Cinco de Mayo sipping

Taste testers review tequila options

Tequila and I have had a somewhat complicated history. In fact, there was a time when even the very thought of having any made me ill. Since then, however, I've discovered that there's a lot more to tequila than margaritas, lemons and salt. And that there are many, many kinds of tequila out there beyond the Jose Cuervo that we're all familiar with. So, I was particularly pleased that I was asked by Illinois Times to participate in a tequila tasting.

My fellow testers included a professional who generally doesn't drink but who possessed a fine nose and sense of taste, a food industry professional with vast knowledge of tequila, and another IT freelancer who was no stranger to the culinary arts.

While we waited for everything to be set up, we learned that most tequilas come from the Mexican state of Jalisco and that tequila is distilled from the agave plant. And, much like with French wines, the tequila industry sets strict standards for what can legally take the name tequila – for example, at least 51% of the fermentable sugars must come from the blue agave plant.

Before starting, it was suggested that we focus on the following categories: nose (aroma), initial taste, body, finish, smoothness and price. In general, we tried to follow the guidance.

Two of the eight varieties we tested were felt to be better for casual drinking or mixing margaritas. All reviewers found the Milagro to be sharp with limited flavor notes other than that of distilled alcohol. I commented that it smacked one in the head as tequila that was meant to fire up a margarita machine, and another quipped that it was likely Jose Cuervo's cousin. Likewise, the panel found Corralejo to be better-suited for mixed drinks rather than sipping, thanks to its distinctive tequila smell and strong alcohol punch at the end.

Another two tequilas in the group are owned and produced by celebrities – Michael Jordan's Cincoro brand and Kendall Jenner's 818.

Despite the fact that I was pulling for MJ, everyone found Cincoro to be sweet with no bite and a strong taste of vanilla. It surprised us in that it tasted the least like tequila despite being made from 100% agave. Basically, unlike MJ, it had very little heft to it.

818 had a very strong vanilla nose to it. I found it to have an aroma of perfume. Others found it overpowering and one even commented that it was, like Kendall herself, "just too much."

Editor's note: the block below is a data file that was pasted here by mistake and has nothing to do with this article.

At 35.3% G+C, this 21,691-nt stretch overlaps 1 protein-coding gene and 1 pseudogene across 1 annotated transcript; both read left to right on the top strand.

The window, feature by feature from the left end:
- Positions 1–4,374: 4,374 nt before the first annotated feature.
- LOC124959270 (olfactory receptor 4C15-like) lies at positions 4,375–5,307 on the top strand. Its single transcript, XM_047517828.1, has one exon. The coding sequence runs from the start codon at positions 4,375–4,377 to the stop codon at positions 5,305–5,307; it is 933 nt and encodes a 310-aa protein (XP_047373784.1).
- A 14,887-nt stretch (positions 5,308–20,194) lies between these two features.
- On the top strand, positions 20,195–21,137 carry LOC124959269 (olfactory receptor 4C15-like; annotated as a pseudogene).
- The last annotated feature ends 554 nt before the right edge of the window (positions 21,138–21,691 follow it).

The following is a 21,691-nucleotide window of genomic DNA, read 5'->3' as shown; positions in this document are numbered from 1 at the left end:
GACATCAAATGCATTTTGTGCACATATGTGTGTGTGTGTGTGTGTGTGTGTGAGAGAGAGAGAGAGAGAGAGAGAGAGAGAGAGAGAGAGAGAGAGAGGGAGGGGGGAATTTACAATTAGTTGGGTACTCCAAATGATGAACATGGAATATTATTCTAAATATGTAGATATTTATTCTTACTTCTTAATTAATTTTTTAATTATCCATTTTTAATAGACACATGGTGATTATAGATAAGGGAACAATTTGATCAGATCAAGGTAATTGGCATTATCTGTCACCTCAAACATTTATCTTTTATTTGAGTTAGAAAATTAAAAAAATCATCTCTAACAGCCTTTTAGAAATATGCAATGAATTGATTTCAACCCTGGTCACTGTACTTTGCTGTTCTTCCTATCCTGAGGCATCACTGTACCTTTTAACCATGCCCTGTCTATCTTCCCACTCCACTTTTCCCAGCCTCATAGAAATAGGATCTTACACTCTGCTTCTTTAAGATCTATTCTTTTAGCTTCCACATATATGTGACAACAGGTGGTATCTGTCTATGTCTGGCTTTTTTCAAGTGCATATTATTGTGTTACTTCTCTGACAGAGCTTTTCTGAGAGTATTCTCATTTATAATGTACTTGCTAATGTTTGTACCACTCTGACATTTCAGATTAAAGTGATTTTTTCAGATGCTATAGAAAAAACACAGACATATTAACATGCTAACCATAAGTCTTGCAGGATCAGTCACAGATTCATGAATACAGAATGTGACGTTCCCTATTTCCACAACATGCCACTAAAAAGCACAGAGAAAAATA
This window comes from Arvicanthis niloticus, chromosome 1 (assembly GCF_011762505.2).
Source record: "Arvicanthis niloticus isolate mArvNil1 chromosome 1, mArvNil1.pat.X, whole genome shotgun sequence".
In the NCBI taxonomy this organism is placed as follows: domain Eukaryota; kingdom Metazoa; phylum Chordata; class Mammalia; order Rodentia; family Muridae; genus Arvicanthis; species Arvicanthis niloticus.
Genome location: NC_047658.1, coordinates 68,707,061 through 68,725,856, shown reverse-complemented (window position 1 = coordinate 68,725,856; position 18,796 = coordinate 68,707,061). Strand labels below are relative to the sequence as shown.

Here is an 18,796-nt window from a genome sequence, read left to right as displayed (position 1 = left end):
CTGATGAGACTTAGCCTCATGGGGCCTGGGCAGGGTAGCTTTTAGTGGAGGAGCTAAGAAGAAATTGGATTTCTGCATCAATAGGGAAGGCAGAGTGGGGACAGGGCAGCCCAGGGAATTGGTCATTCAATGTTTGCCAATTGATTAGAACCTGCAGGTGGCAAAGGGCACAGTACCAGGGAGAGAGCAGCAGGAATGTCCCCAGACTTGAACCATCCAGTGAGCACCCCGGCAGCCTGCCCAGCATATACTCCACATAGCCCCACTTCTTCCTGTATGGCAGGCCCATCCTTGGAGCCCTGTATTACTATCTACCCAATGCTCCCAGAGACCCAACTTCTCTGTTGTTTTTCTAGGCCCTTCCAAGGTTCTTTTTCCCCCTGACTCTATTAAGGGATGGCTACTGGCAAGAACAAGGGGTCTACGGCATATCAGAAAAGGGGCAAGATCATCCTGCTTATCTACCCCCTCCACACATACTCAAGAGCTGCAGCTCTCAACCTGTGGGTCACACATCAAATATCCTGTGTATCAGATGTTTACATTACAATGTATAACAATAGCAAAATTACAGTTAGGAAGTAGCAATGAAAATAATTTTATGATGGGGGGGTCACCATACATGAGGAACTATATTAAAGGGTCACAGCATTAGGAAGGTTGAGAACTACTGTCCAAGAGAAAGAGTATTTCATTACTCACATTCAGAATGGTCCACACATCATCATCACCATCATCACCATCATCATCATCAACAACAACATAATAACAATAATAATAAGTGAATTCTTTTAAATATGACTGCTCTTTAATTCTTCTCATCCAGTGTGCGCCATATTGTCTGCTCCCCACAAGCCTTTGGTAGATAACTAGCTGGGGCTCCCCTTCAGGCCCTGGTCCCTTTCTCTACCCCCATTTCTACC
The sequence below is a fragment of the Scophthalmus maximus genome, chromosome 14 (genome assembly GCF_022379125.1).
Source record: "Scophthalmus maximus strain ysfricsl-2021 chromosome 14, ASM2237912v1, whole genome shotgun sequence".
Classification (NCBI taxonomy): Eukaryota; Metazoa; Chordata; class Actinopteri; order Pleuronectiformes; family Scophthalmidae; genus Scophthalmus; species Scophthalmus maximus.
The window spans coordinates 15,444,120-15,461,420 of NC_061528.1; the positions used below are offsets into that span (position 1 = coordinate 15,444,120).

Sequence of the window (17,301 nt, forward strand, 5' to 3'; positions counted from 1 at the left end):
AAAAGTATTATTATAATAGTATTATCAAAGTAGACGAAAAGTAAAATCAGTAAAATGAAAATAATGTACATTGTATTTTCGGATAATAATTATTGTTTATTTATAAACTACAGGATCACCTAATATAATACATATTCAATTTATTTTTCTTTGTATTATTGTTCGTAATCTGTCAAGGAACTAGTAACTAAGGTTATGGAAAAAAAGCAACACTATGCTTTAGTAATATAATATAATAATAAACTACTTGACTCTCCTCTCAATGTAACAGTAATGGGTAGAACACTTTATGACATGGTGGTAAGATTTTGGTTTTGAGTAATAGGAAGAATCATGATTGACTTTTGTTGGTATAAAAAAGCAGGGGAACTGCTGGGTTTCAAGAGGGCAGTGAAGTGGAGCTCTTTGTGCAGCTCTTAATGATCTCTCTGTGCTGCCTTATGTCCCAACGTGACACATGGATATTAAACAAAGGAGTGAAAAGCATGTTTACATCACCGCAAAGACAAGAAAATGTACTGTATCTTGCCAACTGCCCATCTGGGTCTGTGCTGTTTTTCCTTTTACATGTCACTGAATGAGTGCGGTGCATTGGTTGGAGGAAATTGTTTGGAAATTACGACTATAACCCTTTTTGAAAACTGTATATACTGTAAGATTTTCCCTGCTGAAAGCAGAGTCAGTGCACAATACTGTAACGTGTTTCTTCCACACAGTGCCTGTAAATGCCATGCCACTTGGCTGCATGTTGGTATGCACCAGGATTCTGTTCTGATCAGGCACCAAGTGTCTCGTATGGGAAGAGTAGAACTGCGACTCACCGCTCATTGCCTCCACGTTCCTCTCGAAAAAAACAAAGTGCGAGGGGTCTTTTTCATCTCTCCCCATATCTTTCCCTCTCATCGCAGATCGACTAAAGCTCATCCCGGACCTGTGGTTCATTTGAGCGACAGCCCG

Of the remaining four, all tasters found them to be more complex and interesting varieties. El Jimador is named after the worker who cuts the agave plants. We initially struggled to identify its nose until someone figured out that it was nutmeg. We all liked the fruity aroma and the spicey hit provided by the nutmeg, yet it went down smooth, although I detected a very small note of bitterness at the end.

The 1800 Cristilano is a new type of tequila, which is essentially extra-distilled through charcoal for a particularly smooth and clear drink that still manages to preserve the floral notes associated with fine sipping tequila. I likened it to a "gateway" tequila that would be helpful in introducing the liquor to those generally unfamiliar with the spirit. Everyone liked its smoothness and floral notes, with one taster appreciating the initial fiery taste that became "buttery" and "mellow" on the back end.

Another favorite, the Corazon, managed to maintain the standard tequila aroma we all know while maintaining a smoothness that made it a good sipping spirit. Compared to the Cristilano, we all knew we were drinking tequilla. This was a "blanco" tequila – meaning that it's generally not aged. Because of that, we all found it to be agave forward, with notes of pepper and citrus that gave it a spicy, yet smooth, finish.

Our last tequila sample was the Clase Azul. It was a late entrant, having been brought in by our food industry professional at the last moment. This brand came packaged in a striking ceramic bottle with a metal stopper that doubles as a shot glass and a bell. Each bottle is hand-crafted by a Mexican company staffed predominately with women, with each worker receiving fair wages in addition to two meals per day, transportation, day care services and tuition for school. Drink this tequila and you can feel good about yourself as well.

Clase Azul is a reposado, meaning it's rested for up to 12 months in oak barrels. Everyone loved the sweet agave odor with its herbal notes, but we also detected hints of cinnamon, caramel, nutmeg and vanilla. There was a depth and complexity present. As good as it was for sipping, we all thought that it would elevate a margarita into something special.